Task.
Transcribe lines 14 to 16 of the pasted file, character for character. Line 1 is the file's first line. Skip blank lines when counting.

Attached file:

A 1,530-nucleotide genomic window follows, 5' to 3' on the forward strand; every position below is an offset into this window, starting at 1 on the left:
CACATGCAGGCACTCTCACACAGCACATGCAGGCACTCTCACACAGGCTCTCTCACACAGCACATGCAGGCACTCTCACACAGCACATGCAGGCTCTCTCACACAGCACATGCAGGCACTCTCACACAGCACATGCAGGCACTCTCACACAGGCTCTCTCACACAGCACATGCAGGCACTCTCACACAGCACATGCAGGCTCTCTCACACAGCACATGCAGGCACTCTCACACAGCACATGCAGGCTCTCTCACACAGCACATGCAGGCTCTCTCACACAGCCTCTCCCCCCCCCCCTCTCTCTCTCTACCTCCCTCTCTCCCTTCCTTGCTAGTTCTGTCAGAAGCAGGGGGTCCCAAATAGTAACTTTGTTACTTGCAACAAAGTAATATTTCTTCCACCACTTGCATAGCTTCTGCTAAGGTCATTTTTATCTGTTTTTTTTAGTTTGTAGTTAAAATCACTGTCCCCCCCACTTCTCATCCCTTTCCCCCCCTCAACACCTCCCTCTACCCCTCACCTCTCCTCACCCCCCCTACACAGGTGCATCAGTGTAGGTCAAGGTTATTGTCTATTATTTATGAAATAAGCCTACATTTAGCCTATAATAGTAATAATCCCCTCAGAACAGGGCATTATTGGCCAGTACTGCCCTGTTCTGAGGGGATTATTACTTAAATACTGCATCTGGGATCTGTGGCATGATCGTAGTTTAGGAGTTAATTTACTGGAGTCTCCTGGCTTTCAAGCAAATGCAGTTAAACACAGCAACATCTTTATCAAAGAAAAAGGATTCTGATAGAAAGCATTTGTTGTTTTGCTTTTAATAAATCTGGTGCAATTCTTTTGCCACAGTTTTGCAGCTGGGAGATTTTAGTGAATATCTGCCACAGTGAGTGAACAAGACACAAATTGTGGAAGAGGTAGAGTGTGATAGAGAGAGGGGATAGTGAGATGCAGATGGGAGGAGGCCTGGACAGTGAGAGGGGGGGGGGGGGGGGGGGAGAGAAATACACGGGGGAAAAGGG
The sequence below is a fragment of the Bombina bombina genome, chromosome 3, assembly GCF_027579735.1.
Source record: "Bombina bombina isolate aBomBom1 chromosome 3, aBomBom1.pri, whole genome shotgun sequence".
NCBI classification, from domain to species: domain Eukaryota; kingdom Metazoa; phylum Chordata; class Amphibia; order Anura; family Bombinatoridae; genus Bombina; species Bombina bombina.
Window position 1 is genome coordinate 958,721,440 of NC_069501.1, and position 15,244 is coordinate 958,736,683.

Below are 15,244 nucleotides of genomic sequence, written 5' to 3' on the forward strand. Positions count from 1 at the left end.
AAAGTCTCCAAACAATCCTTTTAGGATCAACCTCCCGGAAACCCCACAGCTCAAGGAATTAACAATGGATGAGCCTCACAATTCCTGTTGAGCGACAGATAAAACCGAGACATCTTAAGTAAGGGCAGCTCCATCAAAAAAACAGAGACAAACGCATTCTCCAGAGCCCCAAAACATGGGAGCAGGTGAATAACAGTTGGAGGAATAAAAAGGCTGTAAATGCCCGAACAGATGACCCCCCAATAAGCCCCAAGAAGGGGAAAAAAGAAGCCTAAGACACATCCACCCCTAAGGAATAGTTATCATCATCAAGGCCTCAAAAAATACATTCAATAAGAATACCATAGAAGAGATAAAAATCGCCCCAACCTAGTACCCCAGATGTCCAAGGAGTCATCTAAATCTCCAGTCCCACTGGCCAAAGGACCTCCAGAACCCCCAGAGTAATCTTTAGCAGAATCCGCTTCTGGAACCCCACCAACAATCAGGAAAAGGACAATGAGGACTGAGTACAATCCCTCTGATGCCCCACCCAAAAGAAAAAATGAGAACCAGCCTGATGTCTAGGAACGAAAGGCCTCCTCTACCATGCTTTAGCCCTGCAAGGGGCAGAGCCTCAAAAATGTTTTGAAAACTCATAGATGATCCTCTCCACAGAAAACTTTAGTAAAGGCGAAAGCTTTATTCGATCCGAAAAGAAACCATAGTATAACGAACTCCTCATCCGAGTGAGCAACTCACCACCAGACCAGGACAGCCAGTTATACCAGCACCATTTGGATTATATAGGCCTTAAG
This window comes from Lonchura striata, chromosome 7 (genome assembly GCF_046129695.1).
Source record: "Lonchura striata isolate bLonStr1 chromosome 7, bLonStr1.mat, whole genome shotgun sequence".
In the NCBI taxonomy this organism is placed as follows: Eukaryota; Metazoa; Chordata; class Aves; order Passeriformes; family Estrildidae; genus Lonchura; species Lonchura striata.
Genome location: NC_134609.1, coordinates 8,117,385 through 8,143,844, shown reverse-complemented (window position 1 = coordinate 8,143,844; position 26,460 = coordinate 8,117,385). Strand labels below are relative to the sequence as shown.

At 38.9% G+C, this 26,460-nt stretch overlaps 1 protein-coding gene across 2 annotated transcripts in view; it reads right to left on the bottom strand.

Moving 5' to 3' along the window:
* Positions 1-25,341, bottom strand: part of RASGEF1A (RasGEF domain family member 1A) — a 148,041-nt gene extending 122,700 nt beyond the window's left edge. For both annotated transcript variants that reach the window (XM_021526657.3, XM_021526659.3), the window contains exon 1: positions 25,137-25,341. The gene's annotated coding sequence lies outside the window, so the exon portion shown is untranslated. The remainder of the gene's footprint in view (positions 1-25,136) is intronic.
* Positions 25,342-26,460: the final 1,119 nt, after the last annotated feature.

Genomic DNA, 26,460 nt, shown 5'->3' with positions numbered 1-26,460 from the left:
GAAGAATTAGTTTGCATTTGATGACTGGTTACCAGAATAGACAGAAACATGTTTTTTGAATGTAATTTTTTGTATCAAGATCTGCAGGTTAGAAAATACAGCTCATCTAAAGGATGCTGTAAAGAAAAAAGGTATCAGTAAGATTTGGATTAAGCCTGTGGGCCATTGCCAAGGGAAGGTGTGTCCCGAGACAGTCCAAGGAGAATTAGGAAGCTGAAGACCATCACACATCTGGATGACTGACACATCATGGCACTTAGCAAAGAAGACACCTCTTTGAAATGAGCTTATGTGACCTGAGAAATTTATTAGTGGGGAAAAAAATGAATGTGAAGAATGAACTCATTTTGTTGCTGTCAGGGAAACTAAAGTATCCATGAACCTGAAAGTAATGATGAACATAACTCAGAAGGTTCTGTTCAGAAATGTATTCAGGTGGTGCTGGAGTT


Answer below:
Moving 5' to 3' along the window:
* Positions 1-25,341, bottom strand: part of RASGEF1A (RasGEF domain family member 1A) — a 148,041-nt gene extending 122,700 nt beyond the window's left edge. For both annotated transcript variants that reach the window (XM_021526657.3, XM_021526659.3), the window contains exon 1: positions 25,137-25,341. The gene's annotated coding sequence lies outside the window, so the exon portion shown is untranslated. The remainder of the gene's footprint in view (positions 1-25,136) is intronic.
* Positions 25,342-26,460: the final 1,119 nt, after the last annotated feature.